Occupy Wall Street: The Lawsuit, Part One

I have post after post criticizing Occupy.

But for all the criticisms I’ve had of that movement, I’ve been absolutely disgusted by the jack-booted thug tactics of the NYPD and the blatant rights-trampling by the government towards the dissent expressed by Occupy.

So I’m very, very, very happy to see this lawsuit come to pass!

This is from pastebin:

Elected Officials and Members of the Press File Civil Rights Suit Against NYPD and JP Morgan Chase For Arrests Related to OWS

Federal lawsuit alleges civil rights violated by NYPD and private entities including JP Morgan Chase and Brookfield Properties asks for federal independent monitor

New York, NY. April 30, 2012. Lawyers on behalf of 5 elected officials and over half a dozen members of the press filed a major lawsuit today in federal court alleging the City of New York, the MTA, the New York Police Department, Brookfield Properties, JP Morgan Chase and others are in violation of numerous civil rights, including First Amendment rights to free speech and assembly. The suit seeks redress for police misconduct in arrests made during the “Occupy Wall Street” protests and asks that a federal independent monitor be appointed to oversee the NYPD in order to safeguard the public.

The 143 page complaint submitted by a group of civil rights attorneys including Leo Glickman, Yetta G. Kurland and Wylie Stecklow, was filed today in United States District Court in the Southern District and includes a 24 minute video which highlights the use of excessive force and selective enforcement which many have claimed has become an issue over the past 6 months during the “Occupy” protests.

The suit also addresses the City’s relationship with JP Morgan Chase who donated $4.6 million to the NYPD during this time, as well as the fact that members of the press and elected officials have been arrested while observing and/or reporting on these protests.

One of the plaintiffs, New York City Councilmember Ydanis Rodriguez, who was bloodied and arrested on November 15, 2011 for attempting to observe the eviction of Zuccotti park stated “While my charges were dismissed, the bigger issue still remains, namely that the NYPD misused their power and did not respect my First Amendment or the NYC Charter which gave me the right to act as an observer.”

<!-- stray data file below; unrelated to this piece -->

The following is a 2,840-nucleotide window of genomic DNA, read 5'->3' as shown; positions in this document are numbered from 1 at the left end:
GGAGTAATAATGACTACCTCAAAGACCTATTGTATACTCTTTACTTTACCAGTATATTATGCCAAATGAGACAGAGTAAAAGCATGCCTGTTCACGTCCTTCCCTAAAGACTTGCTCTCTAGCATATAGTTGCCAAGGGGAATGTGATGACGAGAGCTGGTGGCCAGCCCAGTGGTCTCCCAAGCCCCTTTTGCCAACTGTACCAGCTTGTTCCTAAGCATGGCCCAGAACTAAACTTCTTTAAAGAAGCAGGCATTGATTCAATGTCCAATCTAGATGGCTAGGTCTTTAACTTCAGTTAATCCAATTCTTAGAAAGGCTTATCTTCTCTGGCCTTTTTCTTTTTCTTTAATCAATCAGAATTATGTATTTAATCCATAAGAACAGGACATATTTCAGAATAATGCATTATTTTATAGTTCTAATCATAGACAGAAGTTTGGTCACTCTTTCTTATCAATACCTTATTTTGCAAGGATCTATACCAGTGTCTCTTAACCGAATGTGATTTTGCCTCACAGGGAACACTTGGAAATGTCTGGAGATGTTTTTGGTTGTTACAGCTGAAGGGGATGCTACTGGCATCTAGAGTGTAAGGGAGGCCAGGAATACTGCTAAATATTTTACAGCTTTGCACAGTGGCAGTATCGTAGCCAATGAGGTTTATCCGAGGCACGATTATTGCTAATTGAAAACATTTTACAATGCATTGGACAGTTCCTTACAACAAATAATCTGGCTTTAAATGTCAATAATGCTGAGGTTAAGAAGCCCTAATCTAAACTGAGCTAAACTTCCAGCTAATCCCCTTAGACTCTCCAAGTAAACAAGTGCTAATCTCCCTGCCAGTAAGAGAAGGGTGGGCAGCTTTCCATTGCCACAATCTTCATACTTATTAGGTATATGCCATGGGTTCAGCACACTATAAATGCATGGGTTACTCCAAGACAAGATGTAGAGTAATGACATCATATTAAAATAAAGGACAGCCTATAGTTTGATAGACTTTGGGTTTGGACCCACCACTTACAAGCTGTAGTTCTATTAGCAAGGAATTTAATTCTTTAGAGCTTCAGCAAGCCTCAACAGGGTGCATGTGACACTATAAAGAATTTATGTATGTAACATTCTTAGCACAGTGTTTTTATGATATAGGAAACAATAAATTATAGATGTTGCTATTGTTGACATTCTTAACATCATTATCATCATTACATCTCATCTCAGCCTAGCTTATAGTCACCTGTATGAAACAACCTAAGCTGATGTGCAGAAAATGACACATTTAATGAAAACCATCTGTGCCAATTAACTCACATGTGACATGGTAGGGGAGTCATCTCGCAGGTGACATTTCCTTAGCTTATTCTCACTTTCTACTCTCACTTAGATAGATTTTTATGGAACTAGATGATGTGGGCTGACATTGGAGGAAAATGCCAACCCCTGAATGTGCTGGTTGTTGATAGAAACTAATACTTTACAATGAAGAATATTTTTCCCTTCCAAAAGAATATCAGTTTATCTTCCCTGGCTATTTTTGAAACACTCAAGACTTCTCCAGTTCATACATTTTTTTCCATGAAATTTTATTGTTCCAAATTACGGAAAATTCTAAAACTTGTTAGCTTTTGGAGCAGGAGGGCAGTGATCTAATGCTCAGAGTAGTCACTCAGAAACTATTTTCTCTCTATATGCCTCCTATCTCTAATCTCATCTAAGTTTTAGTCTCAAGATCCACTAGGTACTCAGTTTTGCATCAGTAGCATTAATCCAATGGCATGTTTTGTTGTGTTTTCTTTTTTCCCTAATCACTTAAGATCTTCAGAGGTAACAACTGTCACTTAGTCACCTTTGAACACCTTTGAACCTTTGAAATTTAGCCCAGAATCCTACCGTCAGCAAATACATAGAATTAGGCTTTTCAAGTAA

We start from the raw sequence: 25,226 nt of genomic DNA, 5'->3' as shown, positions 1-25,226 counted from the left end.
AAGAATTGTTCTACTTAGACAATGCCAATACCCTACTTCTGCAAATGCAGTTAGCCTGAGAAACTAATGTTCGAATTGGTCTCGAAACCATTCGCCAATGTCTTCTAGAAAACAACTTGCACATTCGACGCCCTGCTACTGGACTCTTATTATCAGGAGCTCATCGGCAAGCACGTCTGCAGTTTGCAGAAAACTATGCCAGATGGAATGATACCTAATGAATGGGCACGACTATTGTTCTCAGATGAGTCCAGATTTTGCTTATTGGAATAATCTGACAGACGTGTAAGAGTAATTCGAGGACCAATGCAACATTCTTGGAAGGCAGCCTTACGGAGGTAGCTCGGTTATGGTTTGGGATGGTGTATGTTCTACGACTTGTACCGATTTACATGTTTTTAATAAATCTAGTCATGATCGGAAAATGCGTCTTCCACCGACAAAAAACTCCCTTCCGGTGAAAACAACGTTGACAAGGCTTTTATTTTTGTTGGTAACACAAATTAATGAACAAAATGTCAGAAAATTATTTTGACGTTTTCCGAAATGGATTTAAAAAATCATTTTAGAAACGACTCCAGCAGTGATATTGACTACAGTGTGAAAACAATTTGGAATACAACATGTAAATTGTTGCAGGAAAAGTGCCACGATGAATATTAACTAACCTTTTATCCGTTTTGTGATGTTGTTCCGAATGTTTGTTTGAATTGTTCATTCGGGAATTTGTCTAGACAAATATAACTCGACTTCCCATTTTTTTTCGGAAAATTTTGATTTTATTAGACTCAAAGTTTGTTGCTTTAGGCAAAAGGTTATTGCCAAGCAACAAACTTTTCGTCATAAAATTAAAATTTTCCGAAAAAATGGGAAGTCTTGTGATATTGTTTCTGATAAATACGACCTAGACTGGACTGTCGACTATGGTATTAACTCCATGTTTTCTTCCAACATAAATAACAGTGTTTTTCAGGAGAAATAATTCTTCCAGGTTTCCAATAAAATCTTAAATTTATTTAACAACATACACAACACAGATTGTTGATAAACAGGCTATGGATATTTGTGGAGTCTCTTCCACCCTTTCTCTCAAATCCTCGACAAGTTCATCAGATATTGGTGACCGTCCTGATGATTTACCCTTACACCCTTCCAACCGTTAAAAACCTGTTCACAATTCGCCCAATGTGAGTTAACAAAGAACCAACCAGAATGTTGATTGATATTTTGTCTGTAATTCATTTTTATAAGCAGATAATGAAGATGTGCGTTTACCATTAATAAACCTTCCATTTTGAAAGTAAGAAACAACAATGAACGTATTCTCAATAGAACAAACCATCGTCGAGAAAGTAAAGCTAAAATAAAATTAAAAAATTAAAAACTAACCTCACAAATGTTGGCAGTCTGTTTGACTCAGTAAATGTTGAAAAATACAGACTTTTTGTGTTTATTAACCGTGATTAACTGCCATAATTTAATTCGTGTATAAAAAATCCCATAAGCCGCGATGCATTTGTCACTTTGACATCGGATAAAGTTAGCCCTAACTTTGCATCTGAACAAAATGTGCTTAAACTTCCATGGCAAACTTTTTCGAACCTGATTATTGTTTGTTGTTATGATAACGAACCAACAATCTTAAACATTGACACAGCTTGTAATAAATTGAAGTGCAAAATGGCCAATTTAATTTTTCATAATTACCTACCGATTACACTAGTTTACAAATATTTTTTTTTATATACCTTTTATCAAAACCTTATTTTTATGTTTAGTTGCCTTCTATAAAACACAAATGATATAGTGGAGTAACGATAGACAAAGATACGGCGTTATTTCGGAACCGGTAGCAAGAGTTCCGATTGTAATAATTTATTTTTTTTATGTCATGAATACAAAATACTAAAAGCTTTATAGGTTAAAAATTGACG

New York City Councilmember Letitia James, another plaintiff in the suit, stated “this is about accountability but it is also about ensuring that we have a proper balance of powers in this City. People should not be afraid to suffer harm from the police when they express their First Amendment right to assemble.”

New York City Councilmember Melissa Mark Viverito has also joined the suit. She stated “Some of us in the City Council are looking to address these issues legislatively, in the meantime we will avail ourselves of the United States judicial branch to ask for its help to ensure our police properly protect the public they are entrusted to serve.”

Jumaane Williams, another New York City Councilmember made the point that this effects everyone not just OWS protestors. “We hope this suit will help all New Yorkers, as well as the NYPD. We believe officers should not be put in a situation where they are asked to act in a way which results in this type of misconduct or puts them at odds with the public.”

John Knefel, a journalist and radio show host, who was arrested while covering a protest in the publicly-accessible Winter Garden in lower Manhattan because he didn’t have NYPD issue press credentials, is one of the plaintiffs as well. “It is of course concerning that the public is arrested for exercising their First Amendment rights, but it is likewise concerning that members of the press are arrested when they try to cover this.”

Justin Sullivan, another plaintiff and citizen press journalist who assembled the video exhibit for the suit stated “I was arrested while covering someone else being arrested for complaining about someone else being arrested for doing a ‘mic check’. This is not how our police should act.”

End of pastebin quote.

This post is part one. I will have a part two later today with more information and more links.

I was watching the livestream of the suit announcement and one of the attorneys shook my world by giving me a whole new understanding of the Constitution. These are not his words but my new understanding: It’s a document created by malcontents for malcontents.

All of you who are satisfied with life under any regime, who don’t mind being sexually molested by the TSA, the Constitution is only peripherally for you.

The Constitution is foremost meant for those who are not satisfied with whatever Status Quo develops. Our forefathers saw that others just like them need protection. And that’s the damn point of the Constitution. Stop and think about that.

For prior posts:

Protest Category

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3 Comments

Filed under Protest

3 responses to “Occupy Wall Street: The Lawsuit, Part One

  1. Anon

    So its also legal to march and disrupt the city with out a permit?? Its legal to cause businesses to go out of business because of illegal occupy activities? This lawsuit is a joke. I guess any business that shuts down due to occupy should file a lawsuit against occupy and adbusters because they can show adbusters the people who started occupy were clearly responsible for damages and loss of business. The 4 nyc council members should be more afraid about being re elected that an illegal protest movement.

  2. Pingback: Seeking a civil rights attorney – Keeping Sweet in Seattle

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